Fermi Observations for MW 590
Mission week 590 starts with a continuation of the symmetric +/-50 degree rocking profile from the previous week. At 04:55 on day of year 262 (September 19) there is a 10 minute freeze observation during which an updated symmetric +/- 50 degree rocking profile is loaded. On DOY 264 (Sept. 21) at 01:24 there is a 10 minute freeze observation during which an asymmetric -50/+60 degree profile is loaded. This continues until DOY 268 (Sept. 25) at 00:28 where a modified sine profile (-50 amp during spacecraft day, fixed +50 deg. during spacecraft night is loaded. This profile continues until the end of the mission week. Note that positive rock angles are south, and negative angles are north.
The Fermi Gamma-ray Space Telescope was launched from Kennedy Space Center on June 11, 2008. The observatory checkout phase completed on August 11, 2008, and Fermi is now in nominal science operations. The current status (and beautiful graphics) can be found at www.nasa.gov/fermi.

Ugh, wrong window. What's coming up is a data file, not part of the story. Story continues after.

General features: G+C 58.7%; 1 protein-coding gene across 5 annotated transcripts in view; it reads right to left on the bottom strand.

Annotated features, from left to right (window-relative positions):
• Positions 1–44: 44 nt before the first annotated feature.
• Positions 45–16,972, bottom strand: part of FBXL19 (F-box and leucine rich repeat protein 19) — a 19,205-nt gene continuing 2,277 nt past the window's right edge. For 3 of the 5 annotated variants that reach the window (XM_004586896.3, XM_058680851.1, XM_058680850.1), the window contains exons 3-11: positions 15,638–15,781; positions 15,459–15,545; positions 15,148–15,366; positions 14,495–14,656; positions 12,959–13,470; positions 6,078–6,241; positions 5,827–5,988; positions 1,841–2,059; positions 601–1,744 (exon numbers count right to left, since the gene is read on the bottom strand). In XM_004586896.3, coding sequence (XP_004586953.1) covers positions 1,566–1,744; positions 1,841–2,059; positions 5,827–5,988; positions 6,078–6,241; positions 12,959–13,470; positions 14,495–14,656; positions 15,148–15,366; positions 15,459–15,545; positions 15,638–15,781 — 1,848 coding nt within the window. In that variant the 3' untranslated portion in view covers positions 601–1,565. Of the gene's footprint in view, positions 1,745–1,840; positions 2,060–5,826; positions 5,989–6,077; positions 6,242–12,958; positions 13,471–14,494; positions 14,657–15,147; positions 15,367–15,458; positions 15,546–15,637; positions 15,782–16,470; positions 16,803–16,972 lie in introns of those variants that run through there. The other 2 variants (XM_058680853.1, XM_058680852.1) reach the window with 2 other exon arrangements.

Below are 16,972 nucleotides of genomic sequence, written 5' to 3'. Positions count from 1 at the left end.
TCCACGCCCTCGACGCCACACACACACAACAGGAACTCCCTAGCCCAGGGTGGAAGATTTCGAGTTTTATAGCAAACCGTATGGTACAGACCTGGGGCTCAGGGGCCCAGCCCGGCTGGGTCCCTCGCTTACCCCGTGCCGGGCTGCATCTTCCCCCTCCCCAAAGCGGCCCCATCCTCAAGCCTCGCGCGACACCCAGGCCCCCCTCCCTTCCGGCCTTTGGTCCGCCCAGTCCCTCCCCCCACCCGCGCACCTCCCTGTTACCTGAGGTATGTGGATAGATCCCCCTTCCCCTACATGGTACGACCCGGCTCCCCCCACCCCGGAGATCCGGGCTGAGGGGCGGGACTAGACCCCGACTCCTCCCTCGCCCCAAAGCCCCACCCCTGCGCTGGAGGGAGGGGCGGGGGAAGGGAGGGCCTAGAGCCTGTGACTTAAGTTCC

The Fermi spacecraft supports two gamma-ray instruments; the Large Area Telescope (LAT) and the Gamma-ray Burst Monitor (GBM). The LAT is a wide-field gamma-ray telescope (20 MeV - 300 GeV). From the start of regular observations in August 2008 until December 2013 the LAT continuously scanned the sky, providing all-sky coverage every two orbits. In December 2013 the LAT will transition to a modified observing strategy that combines pointed observations, designed to increase coverage of the Galactic center, together with sky survey observations. Details of the new observing strategy are provided here. LAT observations may also be interrupted by occasional additional pointed observations, including target of opportunity observations, and autonomous repointing of the observatory to follow GRB afterglows, and by regular passages through the South Atlantic Anomaly (a region of high particle backgrounds). The GBM is an all-sky monitor (10 keV - 25 MeV) that detects transient events such as occultations and gamma-ray bursts. GBM detections of strong GRBs can result in an autonomous repoint of the observatory to allow the LAT to obtain afterglow observations.
For the results of LAT and GBM observations, see: